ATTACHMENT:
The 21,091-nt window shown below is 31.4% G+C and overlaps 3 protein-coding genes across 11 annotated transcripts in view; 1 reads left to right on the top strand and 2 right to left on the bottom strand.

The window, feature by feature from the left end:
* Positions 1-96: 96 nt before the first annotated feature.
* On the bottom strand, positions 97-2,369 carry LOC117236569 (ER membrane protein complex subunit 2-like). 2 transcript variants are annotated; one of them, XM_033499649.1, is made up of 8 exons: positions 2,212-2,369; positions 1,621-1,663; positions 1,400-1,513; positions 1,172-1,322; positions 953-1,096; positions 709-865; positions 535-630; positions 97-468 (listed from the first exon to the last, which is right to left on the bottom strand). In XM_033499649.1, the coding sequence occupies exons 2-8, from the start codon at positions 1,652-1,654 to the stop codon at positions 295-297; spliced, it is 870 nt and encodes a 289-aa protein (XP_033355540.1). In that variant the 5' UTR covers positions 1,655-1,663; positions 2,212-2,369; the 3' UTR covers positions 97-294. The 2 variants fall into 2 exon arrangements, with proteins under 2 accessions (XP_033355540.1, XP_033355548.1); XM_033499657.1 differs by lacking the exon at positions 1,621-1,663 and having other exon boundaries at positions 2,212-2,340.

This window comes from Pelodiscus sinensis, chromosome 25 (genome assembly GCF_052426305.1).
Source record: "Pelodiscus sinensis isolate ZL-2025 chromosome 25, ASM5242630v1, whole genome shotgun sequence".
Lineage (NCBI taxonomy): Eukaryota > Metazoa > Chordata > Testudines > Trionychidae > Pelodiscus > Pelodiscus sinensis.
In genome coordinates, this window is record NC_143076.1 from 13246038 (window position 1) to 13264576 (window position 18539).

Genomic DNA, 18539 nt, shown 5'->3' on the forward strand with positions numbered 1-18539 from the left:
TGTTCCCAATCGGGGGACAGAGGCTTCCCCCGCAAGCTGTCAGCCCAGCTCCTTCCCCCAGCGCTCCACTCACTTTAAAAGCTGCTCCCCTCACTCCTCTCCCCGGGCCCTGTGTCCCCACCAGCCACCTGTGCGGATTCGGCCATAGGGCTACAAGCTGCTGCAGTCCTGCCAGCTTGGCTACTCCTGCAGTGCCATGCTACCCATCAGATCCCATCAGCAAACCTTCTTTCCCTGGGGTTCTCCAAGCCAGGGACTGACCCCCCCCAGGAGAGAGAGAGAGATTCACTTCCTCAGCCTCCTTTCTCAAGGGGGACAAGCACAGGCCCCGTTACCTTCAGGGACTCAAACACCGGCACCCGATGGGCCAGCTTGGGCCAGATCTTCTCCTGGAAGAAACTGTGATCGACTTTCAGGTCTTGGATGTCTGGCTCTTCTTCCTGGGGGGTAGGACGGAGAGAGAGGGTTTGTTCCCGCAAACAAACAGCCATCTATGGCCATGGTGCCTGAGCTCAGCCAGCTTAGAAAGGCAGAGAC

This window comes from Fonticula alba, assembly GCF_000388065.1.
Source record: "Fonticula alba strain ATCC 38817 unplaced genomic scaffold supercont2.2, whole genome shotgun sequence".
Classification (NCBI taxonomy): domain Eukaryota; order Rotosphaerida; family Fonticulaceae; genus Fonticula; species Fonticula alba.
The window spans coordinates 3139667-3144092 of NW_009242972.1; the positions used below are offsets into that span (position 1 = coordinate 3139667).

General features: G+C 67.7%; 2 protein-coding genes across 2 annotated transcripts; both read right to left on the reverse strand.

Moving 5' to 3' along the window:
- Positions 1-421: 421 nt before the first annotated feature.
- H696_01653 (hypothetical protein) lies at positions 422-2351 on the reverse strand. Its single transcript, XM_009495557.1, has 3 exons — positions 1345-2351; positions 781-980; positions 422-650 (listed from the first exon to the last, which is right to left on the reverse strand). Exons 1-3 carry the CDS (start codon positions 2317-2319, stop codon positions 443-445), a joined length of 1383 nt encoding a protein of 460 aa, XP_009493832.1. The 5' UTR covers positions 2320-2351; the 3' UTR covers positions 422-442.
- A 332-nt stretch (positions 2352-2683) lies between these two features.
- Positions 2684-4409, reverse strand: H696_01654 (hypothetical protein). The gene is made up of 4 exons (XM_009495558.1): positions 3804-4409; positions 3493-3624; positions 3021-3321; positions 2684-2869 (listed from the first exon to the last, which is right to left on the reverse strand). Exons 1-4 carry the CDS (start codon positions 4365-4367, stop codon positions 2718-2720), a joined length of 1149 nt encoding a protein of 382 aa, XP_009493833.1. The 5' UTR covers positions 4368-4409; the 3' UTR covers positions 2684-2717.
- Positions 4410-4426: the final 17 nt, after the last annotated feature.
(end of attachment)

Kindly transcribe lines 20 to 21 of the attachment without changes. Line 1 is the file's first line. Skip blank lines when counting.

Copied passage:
- Positions 2684-4409, reverse strand: H696_01654 (hypothetical protein). The gene is made up of 4 exons (XM_009495558.1): positions 3804-4409; positions 3493-3624; positions 3021-3321; positions 2684-2869 (listed from the first exon to the last, which is right to left on the reverse strand). Exons 1-4 carry the CDS (start codon positions 4365-4367, stop codon positions 2718-2720), a joined length of 1149 nt encoding a protein of 382 aa, XP_009493833.1. The 5' UTR covers positions 4368-4409; the 3' UTR covers positions 2684-2717.
- Positions 4410-4426: the final 17 nt, after the last annotated feature.